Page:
Your international marketing campaigns hinge on one crucial element: how well you have understood your audience.
As with all marketing, insight into the user behavior, preferences and needs of your market is a must. However, if you do not have feet on the ground in these markets, you may be struggling to understand why your campaigns are not hitting the mark.
Thankfully you have a goldmine of data about your customers’ interests, behavior, and demographics already at your fingertips. Wherever your international markets are, Google Analytics should be your first destination for drawing out actionable insights.
Google Analytics is a powerful tool but the sheer volume of data available through it can make finding usable insights tough. The first step for getting the most out of Google Analytics is ensuring it has been set up in the most effective way. This needs to encompass the following:
Also read: An SEO’s guide to Google Analytics terms
Depending on your current Google Analytics set-up you may already have more than one profile and view for your website data. What insight you want to get from your data will influence how you set up this first stage of filtering. If you want to understand how the French pages are being accessed and interacted with then you may wish to create a filter based on the folder structure of your site, such as the “/fr-fr/” sub-folder of your site.
However, this will show you information on visitors who arrive on these pages from any geographic location. If your hreflang tags aren’t correct and Google is serving your French pages to a Canadian audience, then you will be seeing Canadian visitors’ data under this filter too.
If you are interested in only seeing how French visitors interact with the website, no matter where on the site they end up, then a geographic filter is better. Here’s an example.
Another way of being able to identify how users from different locations are responding to your website and digital marketing is by setting up segments within Google Analytics based on user demographics. Segments enable you to see a subset of your data that, unlike filters, don’t permanently alter the data you are viewing. Segments will allow you to narrow down your user data based on a variety of demographics, such as which campaign led them to the website, the language in which they are viewing the content, and their age. To set up a segment in Google Analytics click on “All Users” at the top of the screen. This will bring up all of the segments currently available in your account.
To create a new segment click “New Segment” and configure the fields to include or exclude the relevant visitors from your data. For instance, to get a better idea of how French-Canadian visitors interact with your website you might create a segment that only includes French-speaking Canadians. To do this you can set your demographics to include “fr-fr” in the “Language” field and “Canada” in the “Location” field.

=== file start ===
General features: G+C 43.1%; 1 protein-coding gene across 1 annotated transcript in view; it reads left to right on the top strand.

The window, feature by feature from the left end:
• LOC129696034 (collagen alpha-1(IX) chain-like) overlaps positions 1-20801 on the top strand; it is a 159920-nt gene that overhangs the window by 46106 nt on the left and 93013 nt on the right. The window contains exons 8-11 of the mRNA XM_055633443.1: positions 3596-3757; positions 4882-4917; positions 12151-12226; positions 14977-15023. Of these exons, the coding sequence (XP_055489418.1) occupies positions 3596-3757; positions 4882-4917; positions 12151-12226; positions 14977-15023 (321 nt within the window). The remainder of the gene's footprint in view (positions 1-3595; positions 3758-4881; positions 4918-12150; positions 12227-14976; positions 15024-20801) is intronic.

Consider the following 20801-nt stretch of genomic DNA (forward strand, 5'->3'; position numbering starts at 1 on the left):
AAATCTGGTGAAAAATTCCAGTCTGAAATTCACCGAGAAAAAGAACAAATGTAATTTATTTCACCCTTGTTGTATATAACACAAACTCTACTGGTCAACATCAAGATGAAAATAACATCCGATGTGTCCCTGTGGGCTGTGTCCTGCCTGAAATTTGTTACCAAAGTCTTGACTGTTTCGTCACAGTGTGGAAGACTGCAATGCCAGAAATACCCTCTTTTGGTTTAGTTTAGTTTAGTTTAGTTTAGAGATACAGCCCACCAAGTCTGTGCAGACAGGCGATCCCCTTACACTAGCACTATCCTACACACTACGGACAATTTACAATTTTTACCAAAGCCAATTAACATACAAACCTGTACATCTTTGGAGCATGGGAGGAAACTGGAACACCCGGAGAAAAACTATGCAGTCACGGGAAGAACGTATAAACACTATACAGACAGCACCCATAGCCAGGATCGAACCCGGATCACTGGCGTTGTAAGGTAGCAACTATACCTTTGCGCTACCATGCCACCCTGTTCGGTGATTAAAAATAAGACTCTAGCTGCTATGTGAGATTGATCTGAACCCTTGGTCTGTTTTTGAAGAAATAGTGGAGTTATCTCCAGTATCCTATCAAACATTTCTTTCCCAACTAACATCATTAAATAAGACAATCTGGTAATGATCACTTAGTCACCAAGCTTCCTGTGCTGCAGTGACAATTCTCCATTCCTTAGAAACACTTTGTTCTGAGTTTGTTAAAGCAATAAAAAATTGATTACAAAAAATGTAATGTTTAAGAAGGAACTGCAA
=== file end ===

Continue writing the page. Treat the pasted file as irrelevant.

Use the demographic fields to tailor your segment to include visitors from certain locations speaking specific languages.
The segment “Summary” will give you an indication of what proportion of your visitors would be included in this segment which will help you sense-check if you have set it up correctly. Once you have saved your new segment it will be available for you to overlay onto your data from any time period, even from before you set up the segment. This is unlike filters, which will only apply to data recorded after the filter was created.
A common missing step to setting your international targeting up on Google Analytics is ensuring the entry points for visitors onto your site are tracking correctly.
For instance, there are a variety of international search engines that Google Analytics counts as “referral” sources rather than organic traffic sources unless a filter is added to change this.
The best way to identify this is to review the websites listed as having driven traffic to your website, follow the path – Acquisition > All Traffic > Referrals. If you identify search engines among this list then there are a couple of solutions available to make sure credit for your marketing success is being assigned correctly.
First, visit the “Organic Search Sources” section in Google Analytics which can be found under Admin > Property > Organic Search Sources.
From here, you can simply add the referring domain of the search engine that is being recorded as a “referral” to the form. Google Analytics should start tracking traffic from that source as organic. Simple. Unfortunately, it doesn’t always work for every search engine.
If you find the “Organic Search Sources” solution isn’t working, filters are a fool-proof solution but be warned, this will alter all your data in Google Analytics from the point the filter is put in place. Unless you have a separate unfiltered view available (which is highly recommended) then the data will not be recoverable and you may struggle to get an accurate comparison with data prior to the filter implementation. To set up a view without a filter you simply need to navigate to “Admin” and under “View” click “Create View”.
Name your unfiltered view “Raw data” or similar that will remind you that this view needs to remain free of filters.
To add a filter to the Google Analytics view that you want to have more accurate data in, go to “Filters” under the “View” that you want the data to be corrected for.
Click “Add Filter” and select the “Custom” option. To change traffic from referral to organic, copy the below settings:
Filter Type: Advanced
Field A – Extract A: Referral (enter the domain of the website you want to reclassify traffic from)
Field B – Extract B: Campaign Medium – referral
Output To – Constructor: Campaign Medium – organic
Then ensure the “Field A Required”, “Field B Required”, and “Override Output Field” options are selected.
You may also notice the social media websites are listed among the referral sources. The same filter process applies to them. Just enter “social” rather than “organic” under the “Output To” field.